A three-day hearing will start on October 9 at the Supreme Court, which will determine whether the government’s policy on shipping asylum seekers to Rwanda is lawful, although a ruling is not expected until November.
Ministers are trying to overturn a Court of Appeal ruling in June that concluded the policy did not comply with Britain’s obligations under the ECHR. The government is confident of winning the case, opening the way for flights to take off early next year.
However, ministers fear that the European Court of Human Rights in Strasbourg, the ultimate arbiter of the convention, will allow legal challenges that could delay or suspend flights.
In June last year a judge granted an interim injunction, known as a Rule 39 order, that grounded the first scheduled flight to Rwanda at the eleventh hour.
On Tuesday in Washington, Braverman, the home secretary, raised the prospect of Britain leaving the convention if it continued to hold up the Rwanda policy. “I reject that notion that a country cannot be expected to respect human rights if it is not signed up to an international human rights organisation,” she said. “As if the UK doesn’t have a proud history of human rights dating back to Magna Carta, and the ECHR is all that is holding us back from becoming Russia. America, Canada, New Zealand and Japan seem to manage just fine.
“None of this is particularly novel, nor should it be particularly controversial. As home secretary, Theresa May called for Britain to leave the ECHR.”
Downing Street confirmed that it had approved her speech, saying it “went through the normal process” of being signed off. The Times understands that No 10 allowed Braverman to float the prospect of Britain leaving the convention. It is being seen as a strategy to put pressure on the Strasbourg court not to block Rwanda flights.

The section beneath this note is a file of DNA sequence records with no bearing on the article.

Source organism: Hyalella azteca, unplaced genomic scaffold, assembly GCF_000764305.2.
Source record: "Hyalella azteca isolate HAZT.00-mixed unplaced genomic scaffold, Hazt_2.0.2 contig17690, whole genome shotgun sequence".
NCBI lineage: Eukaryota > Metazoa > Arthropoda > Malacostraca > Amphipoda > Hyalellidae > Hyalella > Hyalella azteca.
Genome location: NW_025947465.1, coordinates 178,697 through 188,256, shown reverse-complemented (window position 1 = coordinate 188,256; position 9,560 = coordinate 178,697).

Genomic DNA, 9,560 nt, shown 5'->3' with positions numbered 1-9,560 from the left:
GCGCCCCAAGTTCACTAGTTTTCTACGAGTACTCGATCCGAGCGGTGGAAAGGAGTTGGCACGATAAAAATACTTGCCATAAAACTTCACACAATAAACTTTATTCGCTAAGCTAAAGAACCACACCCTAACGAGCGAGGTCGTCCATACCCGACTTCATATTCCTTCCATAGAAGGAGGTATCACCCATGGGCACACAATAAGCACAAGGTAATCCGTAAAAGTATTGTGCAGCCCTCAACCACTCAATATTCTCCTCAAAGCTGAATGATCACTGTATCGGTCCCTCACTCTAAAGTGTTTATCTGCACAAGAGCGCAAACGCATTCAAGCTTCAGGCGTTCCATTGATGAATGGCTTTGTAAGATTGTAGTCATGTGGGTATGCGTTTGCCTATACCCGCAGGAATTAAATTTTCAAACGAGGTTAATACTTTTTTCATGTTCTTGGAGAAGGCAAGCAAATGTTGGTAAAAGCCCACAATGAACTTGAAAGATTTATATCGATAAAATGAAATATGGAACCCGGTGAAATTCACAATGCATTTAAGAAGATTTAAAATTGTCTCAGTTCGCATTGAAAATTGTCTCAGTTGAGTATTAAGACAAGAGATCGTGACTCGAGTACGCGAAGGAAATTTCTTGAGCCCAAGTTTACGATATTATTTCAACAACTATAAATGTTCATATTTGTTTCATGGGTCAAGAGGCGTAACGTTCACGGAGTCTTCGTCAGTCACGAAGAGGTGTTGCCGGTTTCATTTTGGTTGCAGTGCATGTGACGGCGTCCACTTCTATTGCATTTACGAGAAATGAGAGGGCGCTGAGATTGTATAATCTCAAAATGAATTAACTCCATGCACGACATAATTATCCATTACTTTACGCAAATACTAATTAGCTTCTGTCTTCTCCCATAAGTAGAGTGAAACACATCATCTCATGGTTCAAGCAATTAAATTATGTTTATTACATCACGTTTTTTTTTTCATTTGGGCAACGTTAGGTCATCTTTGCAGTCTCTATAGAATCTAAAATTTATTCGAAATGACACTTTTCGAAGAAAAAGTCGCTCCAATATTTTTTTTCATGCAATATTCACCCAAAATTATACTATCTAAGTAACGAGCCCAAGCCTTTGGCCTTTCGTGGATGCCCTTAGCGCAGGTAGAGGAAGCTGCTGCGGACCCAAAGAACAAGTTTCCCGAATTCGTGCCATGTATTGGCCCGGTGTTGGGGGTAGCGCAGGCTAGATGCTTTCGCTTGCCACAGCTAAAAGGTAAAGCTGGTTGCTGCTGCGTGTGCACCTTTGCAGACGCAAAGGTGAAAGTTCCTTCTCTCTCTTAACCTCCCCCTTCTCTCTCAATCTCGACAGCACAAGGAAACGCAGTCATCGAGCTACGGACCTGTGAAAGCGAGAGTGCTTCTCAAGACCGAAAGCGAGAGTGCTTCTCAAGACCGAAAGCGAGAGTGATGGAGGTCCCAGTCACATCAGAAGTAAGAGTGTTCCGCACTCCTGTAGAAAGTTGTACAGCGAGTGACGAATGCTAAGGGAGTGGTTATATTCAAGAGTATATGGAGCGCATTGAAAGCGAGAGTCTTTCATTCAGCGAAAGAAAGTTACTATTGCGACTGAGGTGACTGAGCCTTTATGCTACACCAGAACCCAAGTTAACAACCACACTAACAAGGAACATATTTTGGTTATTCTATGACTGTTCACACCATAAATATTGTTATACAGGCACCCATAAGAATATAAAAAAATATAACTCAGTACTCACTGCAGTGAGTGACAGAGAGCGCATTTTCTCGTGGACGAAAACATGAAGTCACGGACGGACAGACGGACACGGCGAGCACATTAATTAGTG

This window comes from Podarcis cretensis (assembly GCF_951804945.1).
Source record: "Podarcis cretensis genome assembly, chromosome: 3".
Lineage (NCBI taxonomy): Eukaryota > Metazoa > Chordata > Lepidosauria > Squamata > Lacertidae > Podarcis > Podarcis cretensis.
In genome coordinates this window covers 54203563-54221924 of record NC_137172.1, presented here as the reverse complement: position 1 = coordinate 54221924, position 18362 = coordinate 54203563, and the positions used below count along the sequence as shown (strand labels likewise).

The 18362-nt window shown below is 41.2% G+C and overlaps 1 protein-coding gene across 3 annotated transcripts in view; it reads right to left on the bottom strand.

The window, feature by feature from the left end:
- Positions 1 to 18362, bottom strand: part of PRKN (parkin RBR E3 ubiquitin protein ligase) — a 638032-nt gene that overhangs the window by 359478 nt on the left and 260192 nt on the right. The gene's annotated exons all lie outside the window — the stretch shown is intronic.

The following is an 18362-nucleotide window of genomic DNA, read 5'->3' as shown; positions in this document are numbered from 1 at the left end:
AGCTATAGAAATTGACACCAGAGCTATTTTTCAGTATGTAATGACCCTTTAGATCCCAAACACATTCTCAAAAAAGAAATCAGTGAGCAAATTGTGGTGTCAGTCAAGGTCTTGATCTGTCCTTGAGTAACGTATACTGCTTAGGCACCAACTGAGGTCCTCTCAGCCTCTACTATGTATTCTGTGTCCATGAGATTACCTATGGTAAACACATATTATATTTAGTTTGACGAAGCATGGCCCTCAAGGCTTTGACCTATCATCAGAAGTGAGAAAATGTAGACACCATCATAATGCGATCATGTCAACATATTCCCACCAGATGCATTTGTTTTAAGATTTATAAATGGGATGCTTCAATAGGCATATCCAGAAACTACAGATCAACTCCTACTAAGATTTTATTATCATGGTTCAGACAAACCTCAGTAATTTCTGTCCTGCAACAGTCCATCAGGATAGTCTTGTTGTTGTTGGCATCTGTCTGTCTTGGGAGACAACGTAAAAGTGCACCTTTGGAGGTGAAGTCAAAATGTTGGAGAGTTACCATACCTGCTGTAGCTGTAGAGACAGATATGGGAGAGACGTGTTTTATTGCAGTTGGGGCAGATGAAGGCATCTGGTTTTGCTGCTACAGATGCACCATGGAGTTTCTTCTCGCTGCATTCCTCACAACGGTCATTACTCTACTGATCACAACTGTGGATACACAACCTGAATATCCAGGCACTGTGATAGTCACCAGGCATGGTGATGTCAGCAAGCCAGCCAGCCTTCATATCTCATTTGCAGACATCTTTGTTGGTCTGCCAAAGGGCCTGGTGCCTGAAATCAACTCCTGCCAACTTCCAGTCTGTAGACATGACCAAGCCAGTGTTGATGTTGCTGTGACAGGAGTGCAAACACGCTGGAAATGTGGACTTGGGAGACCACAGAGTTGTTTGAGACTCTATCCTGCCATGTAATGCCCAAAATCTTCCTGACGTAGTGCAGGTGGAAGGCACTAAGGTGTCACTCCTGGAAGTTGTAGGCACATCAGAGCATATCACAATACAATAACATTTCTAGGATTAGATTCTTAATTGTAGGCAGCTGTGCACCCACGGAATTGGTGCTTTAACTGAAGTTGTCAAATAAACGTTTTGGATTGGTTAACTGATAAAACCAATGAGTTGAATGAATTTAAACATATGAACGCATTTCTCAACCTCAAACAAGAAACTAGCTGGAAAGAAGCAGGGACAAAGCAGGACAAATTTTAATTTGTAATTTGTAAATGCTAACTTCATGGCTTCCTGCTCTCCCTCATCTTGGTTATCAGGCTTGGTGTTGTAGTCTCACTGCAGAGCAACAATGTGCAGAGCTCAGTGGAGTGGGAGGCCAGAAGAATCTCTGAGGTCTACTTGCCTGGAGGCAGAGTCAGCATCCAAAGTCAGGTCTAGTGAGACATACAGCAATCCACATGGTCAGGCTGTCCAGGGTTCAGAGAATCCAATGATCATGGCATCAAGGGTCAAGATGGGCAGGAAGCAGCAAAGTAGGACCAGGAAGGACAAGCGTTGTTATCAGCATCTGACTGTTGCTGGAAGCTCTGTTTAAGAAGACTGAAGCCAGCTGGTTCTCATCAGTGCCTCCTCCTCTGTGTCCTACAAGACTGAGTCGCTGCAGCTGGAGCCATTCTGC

A Tory MP close to Braverman said: “It’s a warning shot, making it clear that if the court stands in our way again, we are prepared to have that battle and leave altogether.”
Danny Kruger, a Conservative MP, said: “What it may well take — if courts in the UK or Strasbourg use the ECHR to stop us removing illegal migrants — is leaving the ECHR. The government is getting into the right place and it’s important they hold their ground.”
Braverman’s comments have riled centrist Conservatives. Damian Green, chairman of the One Nation caucus of Tory MPs and a former cabinet minister, said: “It would be very damaging for Britain’s reputation around the world to leave the ECHR, and in any case the legal argument at the moment is before the UK courts, which have not yet given a final verdict, so this kind of talk is very premature.”
A Home Office source said: “The home secretary is clear that we can stop the boats within the current framework.”
Sunak has refused to rule out withdrawing from the convention but has said he believes that the Rwanda policy complies with the convention. The prime minister has attempted to persuade the European court to reform its Rule 39 procedures and has submitted proposals that would increase accountability over its decision-making process as well as the right for national governments to make their case for a policy.
A third of Sunak’s cabinet is believed to support withdrawing from the convention if migrant deportation flights continue to be blocked. The New Conservatives, a group of Tories elected in 2019, are planning to ensure that the convention plays a central role in the party’s manifesto at the next election.
However, a poll last month by the think tank More in Common indicated that advocating withdrawal would cost the Conservatives votes at the next election, with less than a quarter of the public in favour. It suggested that pledging to leave the ECHR at the election would lose twice as many votes for the Tories as they would gain from the policy.”